A survey made by this reporter has revealed that all sections of people- officials, shopkeepers, shop employees and consumers- are in favour of changing shopping hours.
A proposal to have shopping hours from 10am to 8pm instead of 9am to 7pm as at present is under consideration by the Labour Advisory Board and the decision will be taken soon.
Three years ago, when shops used to remain open till late at night, office goers could return home, change and come out with their families for shopping.
But the character of the Capital’s evening life changed when the shop employees agitated and got the timings changed. They complained that they were forced to put in long and heavy hours of work.
However, the new hours have proved inconvenient to consumers. Because of inadequate transport system, office-goers and others barely manage to make hurried purchases on their way home.
One can see groups of shoppers inside commercial establishments well after closing time. Shopkeepers find it difficult to turn back a consumer if he shows up a little before 7pm.
According to Mr. Girdhari Lal, President of the New Delhi, Trader’s Association, business is more brisk in the evening that in the morning. Most shop employees grumble when they have to attend to customers even after the doors are closed at 7pm. They feel that it would be better to open and close an hour later than at present.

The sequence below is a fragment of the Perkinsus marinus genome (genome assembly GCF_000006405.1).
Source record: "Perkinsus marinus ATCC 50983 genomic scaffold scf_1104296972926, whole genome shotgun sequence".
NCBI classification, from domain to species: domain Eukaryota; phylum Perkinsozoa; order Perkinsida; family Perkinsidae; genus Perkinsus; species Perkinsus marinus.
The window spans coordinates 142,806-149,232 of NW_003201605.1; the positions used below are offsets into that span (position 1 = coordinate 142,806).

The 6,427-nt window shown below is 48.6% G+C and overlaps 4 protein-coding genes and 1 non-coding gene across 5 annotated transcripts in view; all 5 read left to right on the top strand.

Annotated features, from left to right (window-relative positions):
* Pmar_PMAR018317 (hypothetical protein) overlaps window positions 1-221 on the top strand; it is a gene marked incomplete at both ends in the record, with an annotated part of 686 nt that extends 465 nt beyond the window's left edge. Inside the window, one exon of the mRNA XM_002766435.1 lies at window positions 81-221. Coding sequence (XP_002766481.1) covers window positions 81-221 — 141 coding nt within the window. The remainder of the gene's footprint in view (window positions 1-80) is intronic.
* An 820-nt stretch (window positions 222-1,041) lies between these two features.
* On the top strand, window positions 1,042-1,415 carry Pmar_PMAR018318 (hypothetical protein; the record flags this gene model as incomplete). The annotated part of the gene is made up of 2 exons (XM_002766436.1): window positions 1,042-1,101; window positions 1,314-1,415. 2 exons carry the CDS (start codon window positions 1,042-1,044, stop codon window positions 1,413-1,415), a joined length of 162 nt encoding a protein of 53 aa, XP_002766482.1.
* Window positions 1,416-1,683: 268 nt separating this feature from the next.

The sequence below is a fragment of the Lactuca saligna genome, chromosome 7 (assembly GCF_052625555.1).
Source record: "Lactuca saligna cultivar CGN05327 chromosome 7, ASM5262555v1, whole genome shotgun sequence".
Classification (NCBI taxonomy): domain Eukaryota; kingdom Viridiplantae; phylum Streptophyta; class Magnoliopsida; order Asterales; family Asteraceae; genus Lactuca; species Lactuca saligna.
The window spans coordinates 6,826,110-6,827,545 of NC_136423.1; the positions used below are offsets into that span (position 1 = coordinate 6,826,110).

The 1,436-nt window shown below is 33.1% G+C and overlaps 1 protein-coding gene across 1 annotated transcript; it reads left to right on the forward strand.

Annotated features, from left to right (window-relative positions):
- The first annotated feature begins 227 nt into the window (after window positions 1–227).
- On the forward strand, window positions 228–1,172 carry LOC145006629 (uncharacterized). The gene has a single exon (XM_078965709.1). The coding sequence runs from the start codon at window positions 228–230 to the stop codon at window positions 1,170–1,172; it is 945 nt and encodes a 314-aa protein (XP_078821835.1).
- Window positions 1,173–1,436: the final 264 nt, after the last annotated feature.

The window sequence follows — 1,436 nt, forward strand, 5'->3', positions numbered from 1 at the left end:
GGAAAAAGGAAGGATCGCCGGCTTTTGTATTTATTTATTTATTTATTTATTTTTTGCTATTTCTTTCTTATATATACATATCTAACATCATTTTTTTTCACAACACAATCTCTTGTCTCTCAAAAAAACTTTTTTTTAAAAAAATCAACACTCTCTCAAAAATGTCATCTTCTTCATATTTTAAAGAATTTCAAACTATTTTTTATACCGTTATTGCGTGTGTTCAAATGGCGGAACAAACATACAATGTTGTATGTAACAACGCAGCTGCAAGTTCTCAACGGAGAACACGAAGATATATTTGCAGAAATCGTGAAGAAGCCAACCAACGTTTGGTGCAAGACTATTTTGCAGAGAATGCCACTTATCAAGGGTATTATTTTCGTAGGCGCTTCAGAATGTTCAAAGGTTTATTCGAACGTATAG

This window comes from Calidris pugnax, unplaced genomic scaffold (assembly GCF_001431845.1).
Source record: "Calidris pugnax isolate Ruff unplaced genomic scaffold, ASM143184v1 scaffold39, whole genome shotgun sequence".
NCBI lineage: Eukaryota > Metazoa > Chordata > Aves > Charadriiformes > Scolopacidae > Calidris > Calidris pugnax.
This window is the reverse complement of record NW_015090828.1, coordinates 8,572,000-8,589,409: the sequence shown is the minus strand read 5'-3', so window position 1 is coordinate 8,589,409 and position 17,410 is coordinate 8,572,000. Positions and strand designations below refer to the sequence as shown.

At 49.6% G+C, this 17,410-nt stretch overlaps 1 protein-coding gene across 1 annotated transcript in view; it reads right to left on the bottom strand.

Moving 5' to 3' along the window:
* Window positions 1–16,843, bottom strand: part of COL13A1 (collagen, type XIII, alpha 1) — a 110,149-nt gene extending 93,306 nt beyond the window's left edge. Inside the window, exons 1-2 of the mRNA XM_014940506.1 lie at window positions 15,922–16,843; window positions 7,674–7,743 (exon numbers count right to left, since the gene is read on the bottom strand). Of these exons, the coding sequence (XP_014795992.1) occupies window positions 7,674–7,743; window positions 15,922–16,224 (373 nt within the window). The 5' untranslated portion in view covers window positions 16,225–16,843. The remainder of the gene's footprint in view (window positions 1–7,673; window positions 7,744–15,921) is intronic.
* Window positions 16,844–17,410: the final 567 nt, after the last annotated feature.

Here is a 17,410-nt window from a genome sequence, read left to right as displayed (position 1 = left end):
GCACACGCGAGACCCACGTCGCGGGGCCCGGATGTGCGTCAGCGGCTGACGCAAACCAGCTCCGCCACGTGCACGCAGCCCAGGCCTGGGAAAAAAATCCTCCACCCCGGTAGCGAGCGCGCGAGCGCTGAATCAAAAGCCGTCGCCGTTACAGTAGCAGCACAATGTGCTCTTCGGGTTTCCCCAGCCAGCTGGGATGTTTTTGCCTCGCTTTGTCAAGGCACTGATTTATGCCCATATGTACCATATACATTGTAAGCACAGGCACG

Some shop employees would prefer to leave home a little late in the morning. They live in far off places and inevitably reach home late. They can hardly have any social life. They do not get time even to take interest in their children’s studies. “We are Sunday-Fathers,” one of them quipped.
This may incidentally prove to be a boon to the Delhi Administration. The number of prosecutions launched against the shopkeepers may come down considerably and the overworked inspectors might get some respite.
Seventy-five percent of the prosecutions against shopkeepers pertain to opening and closing hours, says Mr. R.P. Dutta, Chief Inspector of Shops and Establishments. The staff can hardly deal with other offences.
There are only 16 inspectors for 1,02,949 establishments and it is impossible for an inspector to check all shops and establishments in his jurisdiction.
One shopkeeper, when hauled up for making an employee work overtime, pleaded that it was “mutual adjustment.” “We do not permit such adjustments,” was the stern rejoinder. The number of prosecutions increased from 350 in March 1963 to 1,717 in March 1966.
According to Mr.S.C. Vajpayl, Labour Commissioner, the Labour Advisory Board is considering a proposal to change shopping hours.
A proposal to introduce two shifts in shops and establishments is also before the authorities.
But this has several political difficulties. Employers do not view it with favour because they will have to double the existing staff.